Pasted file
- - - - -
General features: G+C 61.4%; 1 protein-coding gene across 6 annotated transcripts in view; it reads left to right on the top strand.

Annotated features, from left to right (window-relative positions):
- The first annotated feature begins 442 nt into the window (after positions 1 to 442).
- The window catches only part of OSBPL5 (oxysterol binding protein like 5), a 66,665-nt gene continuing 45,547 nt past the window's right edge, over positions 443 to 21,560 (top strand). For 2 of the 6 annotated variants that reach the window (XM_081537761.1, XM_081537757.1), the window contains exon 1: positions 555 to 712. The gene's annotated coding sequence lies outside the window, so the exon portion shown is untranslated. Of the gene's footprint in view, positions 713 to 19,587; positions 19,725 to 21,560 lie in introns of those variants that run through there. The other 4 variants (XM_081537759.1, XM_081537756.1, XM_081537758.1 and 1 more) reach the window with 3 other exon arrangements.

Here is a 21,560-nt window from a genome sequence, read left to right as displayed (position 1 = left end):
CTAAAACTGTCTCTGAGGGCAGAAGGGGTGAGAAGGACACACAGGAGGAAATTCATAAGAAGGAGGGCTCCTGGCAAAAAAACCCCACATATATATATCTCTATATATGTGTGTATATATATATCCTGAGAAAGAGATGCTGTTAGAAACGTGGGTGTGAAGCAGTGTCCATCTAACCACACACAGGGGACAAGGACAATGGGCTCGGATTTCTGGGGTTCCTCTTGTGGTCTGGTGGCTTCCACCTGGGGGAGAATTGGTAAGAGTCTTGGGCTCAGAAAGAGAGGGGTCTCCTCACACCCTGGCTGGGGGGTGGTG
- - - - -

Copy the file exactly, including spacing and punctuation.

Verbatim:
General features: G+C 61.4%; 1 protein-coding gene across 6 annotated transcripts in view; it reads left to right on the top strand.

Annotated features, from left to right (window-relative positions):
- The first annotated feature begins 442 nt into the window (after positions 1 to 442).
- The window catches only part of OSBPL5 (oxysterol binding protein like 5), a 66,665-nt gene continuing 45,547 nt past the window's right edge, over positions 443 to 21,560 (top strand). For 2 of the 6 annotated variants that reach the window (XM_081537761.1, XM_081537757.1), the window contains exon 1: positions 555 to 712. The gene's annotated coding sequence lies outside the window, so the exon portion shown is untranslated. Of the gene's footprint in view, positions 713 to 19,587; positions 19,725 to 21,560 lie in introns of those variants that run through there. The other 4 variants (XM_081537759.1, XM_081537756.1, XM_081537758.1 and 1 more) reach the window with 3 other exon arrangements.

Here is a 21,560-nt window from a genome sequence, read left to right as displayed (position 1 = left end):
CTAAAACTGTCTCTGAGGGCAGAAGGGGTGAGAAGGACACACAGGAGGAAATTCATAAGAAGGAGGGCTCCTGGCAAAAAAACCCCACATATATATATCTCTATATATGTGTGTATATATATATCCTGAGAAAGAGATGCTGTTAGAAACGTGGGTGTGAAGCAGTGTCCATCTAACCACACACAGGGGACAAGGACAATGGGCTCGGATTTCTGGGGTTCCTCTTGTGGTCTGGTGGCTTCCACCTGGGGGAGAATTGGTAAGAGTCTTGGGCTCAGAAAGAGAGGGGTCTCCTCACACCCTGGCTGGGGGGTGGTG